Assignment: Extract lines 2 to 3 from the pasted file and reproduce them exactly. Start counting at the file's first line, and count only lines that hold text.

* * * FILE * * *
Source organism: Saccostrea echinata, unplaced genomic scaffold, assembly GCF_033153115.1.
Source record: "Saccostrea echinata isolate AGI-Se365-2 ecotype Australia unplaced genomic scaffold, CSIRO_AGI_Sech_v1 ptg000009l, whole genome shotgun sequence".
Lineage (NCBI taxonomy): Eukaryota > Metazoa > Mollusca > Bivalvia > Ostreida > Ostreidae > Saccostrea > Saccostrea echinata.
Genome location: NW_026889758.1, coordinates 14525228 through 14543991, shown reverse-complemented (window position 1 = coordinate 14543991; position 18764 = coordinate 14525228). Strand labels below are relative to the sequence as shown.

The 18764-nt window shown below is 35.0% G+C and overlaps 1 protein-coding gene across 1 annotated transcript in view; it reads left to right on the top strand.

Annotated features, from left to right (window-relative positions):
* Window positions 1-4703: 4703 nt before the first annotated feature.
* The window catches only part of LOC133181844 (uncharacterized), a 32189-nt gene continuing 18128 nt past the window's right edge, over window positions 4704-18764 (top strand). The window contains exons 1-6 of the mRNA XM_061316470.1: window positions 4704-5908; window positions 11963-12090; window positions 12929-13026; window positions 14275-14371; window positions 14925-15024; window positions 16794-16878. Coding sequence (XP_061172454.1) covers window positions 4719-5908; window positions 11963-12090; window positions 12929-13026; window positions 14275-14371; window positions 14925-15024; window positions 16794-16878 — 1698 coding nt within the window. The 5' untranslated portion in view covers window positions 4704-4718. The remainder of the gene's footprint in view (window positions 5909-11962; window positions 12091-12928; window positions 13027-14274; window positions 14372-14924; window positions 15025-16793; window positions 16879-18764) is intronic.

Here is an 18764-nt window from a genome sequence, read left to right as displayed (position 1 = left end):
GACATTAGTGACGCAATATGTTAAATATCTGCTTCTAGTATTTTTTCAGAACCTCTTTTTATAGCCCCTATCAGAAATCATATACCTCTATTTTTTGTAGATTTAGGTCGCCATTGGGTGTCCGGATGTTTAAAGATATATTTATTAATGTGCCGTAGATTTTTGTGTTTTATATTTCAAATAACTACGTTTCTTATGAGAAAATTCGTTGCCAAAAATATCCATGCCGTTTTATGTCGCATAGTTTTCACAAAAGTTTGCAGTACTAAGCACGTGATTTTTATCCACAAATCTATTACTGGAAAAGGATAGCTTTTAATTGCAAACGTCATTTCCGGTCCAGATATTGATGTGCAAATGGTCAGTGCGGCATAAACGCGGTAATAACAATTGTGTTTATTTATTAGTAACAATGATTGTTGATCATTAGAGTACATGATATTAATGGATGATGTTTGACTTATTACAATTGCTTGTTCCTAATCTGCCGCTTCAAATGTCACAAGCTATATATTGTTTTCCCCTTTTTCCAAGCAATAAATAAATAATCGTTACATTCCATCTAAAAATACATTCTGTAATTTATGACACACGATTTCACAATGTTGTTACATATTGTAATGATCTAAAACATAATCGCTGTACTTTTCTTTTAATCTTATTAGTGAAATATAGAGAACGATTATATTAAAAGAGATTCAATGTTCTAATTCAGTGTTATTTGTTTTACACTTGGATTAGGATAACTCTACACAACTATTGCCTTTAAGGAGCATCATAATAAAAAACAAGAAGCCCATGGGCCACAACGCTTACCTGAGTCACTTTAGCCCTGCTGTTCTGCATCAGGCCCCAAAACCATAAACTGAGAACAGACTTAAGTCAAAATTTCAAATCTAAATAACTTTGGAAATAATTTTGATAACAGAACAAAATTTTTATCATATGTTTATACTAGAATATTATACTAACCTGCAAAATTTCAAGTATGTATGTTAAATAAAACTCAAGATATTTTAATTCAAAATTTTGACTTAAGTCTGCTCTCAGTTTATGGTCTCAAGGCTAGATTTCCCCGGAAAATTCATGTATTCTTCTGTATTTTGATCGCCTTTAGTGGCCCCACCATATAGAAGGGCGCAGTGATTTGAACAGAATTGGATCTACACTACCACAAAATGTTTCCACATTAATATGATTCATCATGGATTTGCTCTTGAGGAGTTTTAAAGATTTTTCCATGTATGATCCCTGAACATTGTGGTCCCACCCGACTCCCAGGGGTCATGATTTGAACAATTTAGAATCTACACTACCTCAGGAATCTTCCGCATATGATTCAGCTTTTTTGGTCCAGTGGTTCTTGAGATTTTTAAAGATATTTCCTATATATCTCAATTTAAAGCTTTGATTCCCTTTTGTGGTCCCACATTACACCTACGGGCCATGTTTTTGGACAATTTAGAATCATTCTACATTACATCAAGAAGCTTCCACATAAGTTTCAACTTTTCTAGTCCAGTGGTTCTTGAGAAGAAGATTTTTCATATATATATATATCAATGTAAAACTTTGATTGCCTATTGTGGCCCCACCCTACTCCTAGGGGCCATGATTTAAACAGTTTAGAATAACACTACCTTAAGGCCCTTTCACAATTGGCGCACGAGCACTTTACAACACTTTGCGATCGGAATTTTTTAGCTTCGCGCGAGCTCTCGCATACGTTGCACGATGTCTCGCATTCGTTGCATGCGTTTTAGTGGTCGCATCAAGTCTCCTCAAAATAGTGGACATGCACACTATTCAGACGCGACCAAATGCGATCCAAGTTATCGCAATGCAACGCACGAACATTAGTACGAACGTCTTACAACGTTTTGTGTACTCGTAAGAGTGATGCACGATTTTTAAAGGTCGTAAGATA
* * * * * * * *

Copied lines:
Source record: "Saccostrea echinata isolate AGI-Se365-2 ecotype Australia unplaced genomic scaffold, CSIRO_AGI_Sech_v1 ptg000009l, whole genome shotgun sequence".
Lineage (NCBI taxonomy): Eukaryota > Metazoa > Mollusca > Bivalvia > Ostreida > Ostreidae > Saccostrea > Saccostrea echinata.